Indonesia's Corruption Eradication Commission to investigate Monsanto
Muninggar Sri Saraswati, The Jakarta Post, Jakarta
10 January, 2005
JAKARTA: The Corruption Eradication Commission (KPK) said it was ready to investigate a bribery case involving U.S.-based Monsanto Co., one of the world's leading developers of genetically modified crops.
Erry Riyana Hardjapamekas, the KPK deputy chairman, said on Saturday that the commission is scheduled to meet lawyers representing Monsanto soon.
"They have promised to cooperate," he said, referring to a meeting between KPK and Monsanto's lawyers last year.
According to Erry, his commission had sent official letters to the United States Securities and Exchange Commission as well as the Department of Justice, via the U.S. Embassy in Indonesia, but there had not yet been a response.
The commission will focus on the bribery case, which allegedly involved a significant number of senior officials with the Office of the State Minister for Environment and the agriculture ministry here, he added.
Monsanto, which was charged with violating the U.S. Foreign Corrupt Practices Act, has agreed to pay a US$1 million penalty to settle charges of bribing Indonesian government officials.
According to the website of the U.S. Securities and Exchange Commission, the bribery case started in 1998 when Monsanto wanted Indonesia to accept genetically-modified (GM) crops.
It hired a Jakarta-based investment consulting firm to lobby for legislation and ministerial decrees favorable to the development of GM crops here.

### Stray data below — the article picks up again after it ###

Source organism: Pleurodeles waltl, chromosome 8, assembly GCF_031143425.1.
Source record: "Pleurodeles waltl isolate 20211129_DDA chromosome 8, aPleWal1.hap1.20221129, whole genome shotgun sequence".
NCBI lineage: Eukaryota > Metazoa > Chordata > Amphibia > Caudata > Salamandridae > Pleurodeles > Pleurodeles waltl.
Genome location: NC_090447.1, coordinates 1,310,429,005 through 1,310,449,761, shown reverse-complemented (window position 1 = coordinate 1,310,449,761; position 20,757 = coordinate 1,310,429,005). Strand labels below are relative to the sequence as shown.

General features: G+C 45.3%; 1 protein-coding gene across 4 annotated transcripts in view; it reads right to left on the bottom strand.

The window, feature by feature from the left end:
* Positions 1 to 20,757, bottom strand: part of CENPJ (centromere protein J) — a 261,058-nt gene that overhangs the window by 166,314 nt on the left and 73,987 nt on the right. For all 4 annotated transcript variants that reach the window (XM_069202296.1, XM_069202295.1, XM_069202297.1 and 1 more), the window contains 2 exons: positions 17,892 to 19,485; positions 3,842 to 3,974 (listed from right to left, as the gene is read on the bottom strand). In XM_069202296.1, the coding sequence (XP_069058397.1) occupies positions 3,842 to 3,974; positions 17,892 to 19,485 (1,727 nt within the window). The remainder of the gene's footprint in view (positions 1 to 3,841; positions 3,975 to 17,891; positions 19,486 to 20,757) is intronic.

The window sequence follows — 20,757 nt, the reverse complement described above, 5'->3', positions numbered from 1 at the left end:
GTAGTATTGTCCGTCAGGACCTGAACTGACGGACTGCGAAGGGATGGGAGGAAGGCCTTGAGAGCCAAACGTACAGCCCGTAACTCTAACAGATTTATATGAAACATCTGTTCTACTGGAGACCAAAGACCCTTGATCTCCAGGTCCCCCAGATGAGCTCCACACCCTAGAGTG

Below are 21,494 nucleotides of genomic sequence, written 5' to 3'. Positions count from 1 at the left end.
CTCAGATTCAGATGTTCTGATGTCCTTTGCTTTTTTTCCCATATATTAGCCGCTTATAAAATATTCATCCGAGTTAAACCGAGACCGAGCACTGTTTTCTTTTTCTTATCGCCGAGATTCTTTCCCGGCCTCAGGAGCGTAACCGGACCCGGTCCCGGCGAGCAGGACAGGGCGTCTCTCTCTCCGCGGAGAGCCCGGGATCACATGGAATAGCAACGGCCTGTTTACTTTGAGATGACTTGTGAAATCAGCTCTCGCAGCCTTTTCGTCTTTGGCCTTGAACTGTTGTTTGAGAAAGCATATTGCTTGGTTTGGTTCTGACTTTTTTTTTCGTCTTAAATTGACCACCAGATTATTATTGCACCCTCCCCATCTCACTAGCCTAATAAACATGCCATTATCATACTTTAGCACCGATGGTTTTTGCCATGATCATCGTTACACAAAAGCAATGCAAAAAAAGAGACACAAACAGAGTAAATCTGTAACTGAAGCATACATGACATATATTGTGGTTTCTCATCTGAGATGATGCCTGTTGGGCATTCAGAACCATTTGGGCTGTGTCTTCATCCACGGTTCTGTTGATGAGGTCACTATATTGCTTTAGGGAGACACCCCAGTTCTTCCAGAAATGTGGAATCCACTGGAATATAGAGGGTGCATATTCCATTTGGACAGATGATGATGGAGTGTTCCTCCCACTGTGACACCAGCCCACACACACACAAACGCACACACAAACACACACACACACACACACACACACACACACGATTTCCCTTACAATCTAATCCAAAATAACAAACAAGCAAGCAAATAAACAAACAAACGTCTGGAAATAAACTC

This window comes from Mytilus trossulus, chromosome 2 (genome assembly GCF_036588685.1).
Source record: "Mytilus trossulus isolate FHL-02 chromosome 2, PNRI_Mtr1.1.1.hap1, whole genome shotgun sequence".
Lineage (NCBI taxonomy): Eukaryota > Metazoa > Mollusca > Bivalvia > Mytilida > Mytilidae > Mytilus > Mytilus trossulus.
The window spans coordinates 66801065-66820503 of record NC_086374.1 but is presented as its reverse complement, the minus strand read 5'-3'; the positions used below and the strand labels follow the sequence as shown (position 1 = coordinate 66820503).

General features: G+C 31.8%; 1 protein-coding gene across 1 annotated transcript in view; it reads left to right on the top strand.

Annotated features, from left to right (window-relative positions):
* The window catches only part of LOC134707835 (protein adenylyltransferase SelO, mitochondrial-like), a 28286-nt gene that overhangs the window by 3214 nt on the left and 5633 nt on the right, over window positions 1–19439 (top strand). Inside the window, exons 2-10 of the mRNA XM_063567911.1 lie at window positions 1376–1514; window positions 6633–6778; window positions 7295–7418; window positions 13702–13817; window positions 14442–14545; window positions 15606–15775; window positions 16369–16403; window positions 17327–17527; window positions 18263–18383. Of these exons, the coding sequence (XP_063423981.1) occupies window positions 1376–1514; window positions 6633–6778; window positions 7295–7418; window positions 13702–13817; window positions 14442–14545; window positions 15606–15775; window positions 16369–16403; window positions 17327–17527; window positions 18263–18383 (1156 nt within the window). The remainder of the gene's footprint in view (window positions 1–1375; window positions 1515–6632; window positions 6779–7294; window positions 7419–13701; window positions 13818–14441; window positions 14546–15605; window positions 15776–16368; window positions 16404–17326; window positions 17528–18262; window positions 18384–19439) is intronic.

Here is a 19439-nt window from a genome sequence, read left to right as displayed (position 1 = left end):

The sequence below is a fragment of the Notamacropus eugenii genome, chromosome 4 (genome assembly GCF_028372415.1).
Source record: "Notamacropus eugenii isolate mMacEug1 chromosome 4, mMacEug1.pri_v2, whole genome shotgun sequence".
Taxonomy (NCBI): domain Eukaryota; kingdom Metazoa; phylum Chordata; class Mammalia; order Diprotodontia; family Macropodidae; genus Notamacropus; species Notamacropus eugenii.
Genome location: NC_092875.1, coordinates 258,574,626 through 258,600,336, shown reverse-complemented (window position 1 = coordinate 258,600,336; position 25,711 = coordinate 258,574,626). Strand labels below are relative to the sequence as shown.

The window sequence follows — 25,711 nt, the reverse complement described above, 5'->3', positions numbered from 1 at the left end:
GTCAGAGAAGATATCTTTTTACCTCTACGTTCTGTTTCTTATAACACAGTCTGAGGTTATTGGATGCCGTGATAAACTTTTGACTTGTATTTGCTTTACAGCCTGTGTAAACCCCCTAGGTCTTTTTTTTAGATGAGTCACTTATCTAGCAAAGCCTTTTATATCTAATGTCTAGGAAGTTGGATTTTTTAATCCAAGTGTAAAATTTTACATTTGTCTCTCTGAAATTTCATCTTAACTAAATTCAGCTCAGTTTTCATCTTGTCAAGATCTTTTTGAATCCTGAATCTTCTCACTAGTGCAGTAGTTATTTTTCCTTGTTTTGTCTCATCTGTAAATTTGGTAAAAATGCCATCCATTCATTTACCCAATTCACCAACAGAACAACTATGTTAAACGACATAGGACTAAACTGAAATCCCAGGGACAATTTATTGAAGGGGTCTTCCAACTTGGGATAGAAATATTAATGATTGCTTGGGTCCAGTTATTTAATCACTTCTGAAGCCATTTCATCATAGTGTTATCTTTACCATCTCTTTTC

"In February of 2001, Monsanto obtained limited approval from Indonesia's Ministry of Agriculture, for farmers in South Sulawesi, Indonesia, to grow its Bollgard Cotton, a GM crop," the website said.
But later in the year, the environment ministry issued a decree requiring environmental impact assessment prior to the cultivation of the Monsanto's Bollgard Cotton in this country.
As the decree was likely to have an adverse effect on Monsanto's business interests in Indonesia, Monsanto lobbied the environment ministry to withdraw the decree. People from Monsanto met with a senior environment ministry official on several occasions.
Sometime in February 2002, an employee of the consulting firm which represented Monsanto visited the senior official at his home and gave him an envelope containing $50,000 in $100 bills.
Despite the cash payment, the senior official never repealed the AMDAL requirement for Monsanto's products.
The website also disclosed that from 1997 to 2002, Monsanto made at least $700,000 in illicit payments to at least 140 current and former Indonesian government officials and their family members.
The largest single set of payments was for the purchase of land and the design and construction of a house in the name of a wife of a senior Ministry of Agriculture official, which cost Monsanto $373,990.
Other improper payments included, among others, payments to a senior official of Budget Allocations at the National Planning and Development Agency (Bappenas), totaling $86,690, and payments to other Ministry of Agriculture officials, totaling $8,100.
Officials of the South Sulawesi office of the agriculture ministry also received approximately $29,500 from Monsanto.